Greenbaum also succeeded in her ultimate burden of producing evidence from which the jury could have found that SNY's earlier discriminatory activities were part of a continuing violation ending in December 1993. As discussed earlier, Greenbaum showed that there was a set procedure for promotions to vice presidency at SNY, which consisted of recommendations by supervisor and a final test that derived from the corporate culture of the firm. Greenbaum also produced evidence suggesting that this test included criteria that were inherently discriminatory, and that her inability to obtain the promotion and its accompanying increases in compensation was due in part to the repeated use of this test. From this evidence, the jury could have inferred that Greenbaum was denied the vice presidency because of an ongoing corporate practice that played much the same sort of function as the repeated use of discriminatory seniority lists or employment tests discussed in Lightfoot. See 110 F.3d at 907.

SNY argues that Greenbaum should not be allowed to sweep any of the earlier failures to promote her into the ambit of this action because those incidents were discrete and unrelated employment actions, which were completed with each decision not to promote her. In support of this argument, SNY notes that under the continuing violation doctrine, "[c]ompleted acts such as a termination through discharge or resignation, a job transfer, or discontinuance of a particular job assignment are [generally] not acts of a `continuing nature.'" Malarkey v. Texaco, Inc., 559 F. Supp. 117, 121 (S.D.N.Y.) (cited with approval in Lightfoot, 110 F.3d at 907).

SNY's position has some initial appeal. The Second Circuit has held, for example, that in some circumstances, where vacancies for positions open only intermittently and are sought by more than one person, multiple failures to promote an individual should be deemed "completed acts" once the positions are filled. See, e.g., Van Zant v. KLM Royal Dutch Airlines, 80 F.3d 708 (2d Cir. 1996). This proposition is, however, inapposite here. In this case, to reiterate, the record contains ample evidence suggesting that SNY promoted as many vice presidents as it wanted, that the position was continuously available to those who obtained favorable recommendations from their department heads, and that Greenbaum was consistently rejected despite being repeatedly recommended for the position. In these circumstances, there was no time when a one-time position was sought by Greenbaum but was filled by another candidate, such that the adverse employment decision could be deemed "complete." It would therefore be artificial to hold as a matter of law that SNY's actions must have amounted to a series of discrete and unrelated employment decisions rather than an ongoing, five-year practice of not promoting Greenbaum to the single title of vice president.*fn18 Cf. Cajiges v. Banco de Ponce, 741 F.2d 464, 470 (1st Cir. 1984) (noting that the continuing violation theory may be appropriate where promotions take place not to fill a specific vacancy, but rather are "bestowed irregularly from time to time based on meritorious performance and . . . after the passage of time it becomes apparent that plaintiff, due to discrimination, is not on the same promotion track as others"); Coleman v. Clark Oil & Ref. Co., 568 F. Supp. 1035, 1040-41 (E.D.Wis. 1983) (finding that continuing violation theory applies to "repeated denials of promotion when, despite an employee's expression of continued interest in promotion, the record demonstrates repeated promotion of others in preference to the complainant").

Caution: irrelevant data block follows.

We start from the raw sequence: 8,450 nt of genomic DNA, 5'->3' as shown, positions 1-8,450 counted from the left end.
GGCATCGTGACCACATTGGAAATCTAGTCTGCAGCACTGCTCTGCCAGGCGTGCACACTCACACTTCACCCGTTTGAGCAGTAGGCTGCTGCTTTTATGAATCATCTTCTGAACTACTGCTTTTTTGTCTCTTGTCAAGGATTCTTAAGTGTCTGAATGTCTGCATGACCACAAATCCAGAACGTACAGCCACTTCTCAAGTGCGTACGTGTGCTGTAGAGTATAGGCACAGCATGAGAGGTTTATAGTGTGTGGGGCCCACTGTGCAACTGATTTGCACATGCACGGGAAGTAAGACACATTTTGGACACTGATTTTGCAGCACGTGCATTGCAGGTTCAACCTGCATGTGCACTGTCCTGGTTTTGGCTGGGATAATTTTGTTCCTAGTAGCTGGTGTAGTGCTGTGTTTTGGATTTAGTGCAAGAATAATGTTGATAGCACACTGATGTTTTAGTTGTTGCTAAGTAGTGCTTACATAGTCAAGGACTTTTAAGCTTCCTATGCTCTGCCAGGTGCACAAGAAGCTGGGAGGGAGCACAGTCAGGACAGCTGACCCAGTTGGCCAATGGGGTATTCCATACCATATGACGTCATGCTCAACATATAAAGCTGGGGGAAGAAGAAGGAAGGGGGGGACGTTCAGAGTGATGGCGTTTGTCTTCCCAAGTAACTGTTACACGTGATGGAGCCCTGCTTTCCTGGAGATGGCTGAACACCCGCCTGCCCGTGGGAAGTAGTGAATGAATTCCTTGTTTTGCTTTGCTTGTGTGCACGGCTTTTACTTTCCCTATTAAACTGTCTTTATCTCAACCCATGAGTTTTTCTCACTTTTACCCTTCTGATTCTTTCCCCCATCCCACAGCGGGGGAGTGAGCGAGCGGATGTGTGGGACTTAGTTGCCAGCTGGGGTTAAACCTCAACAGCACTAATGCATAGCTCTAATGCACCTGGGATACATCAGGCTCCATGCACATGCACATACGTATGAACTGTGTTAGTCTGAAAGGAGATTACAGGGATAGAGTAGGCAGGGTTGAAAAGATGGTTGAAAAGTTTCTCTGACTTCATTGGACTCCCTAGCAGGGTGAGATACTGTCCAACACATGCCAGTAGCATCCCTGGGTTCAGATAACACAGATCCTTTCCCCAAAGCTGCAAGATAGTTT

Because the jury could have found a continuing violation under Title VII from 1989 to 1994, and because compensatory damages are awardable under Title VII, the jury had the power in this case to award Greenbaum the challenged $181,303 in back pay under federal law. In light of this holding, the Court need not address the applicable time limits for charges brought under the New York State Human Rights Law or the New York City Civil Rights Law.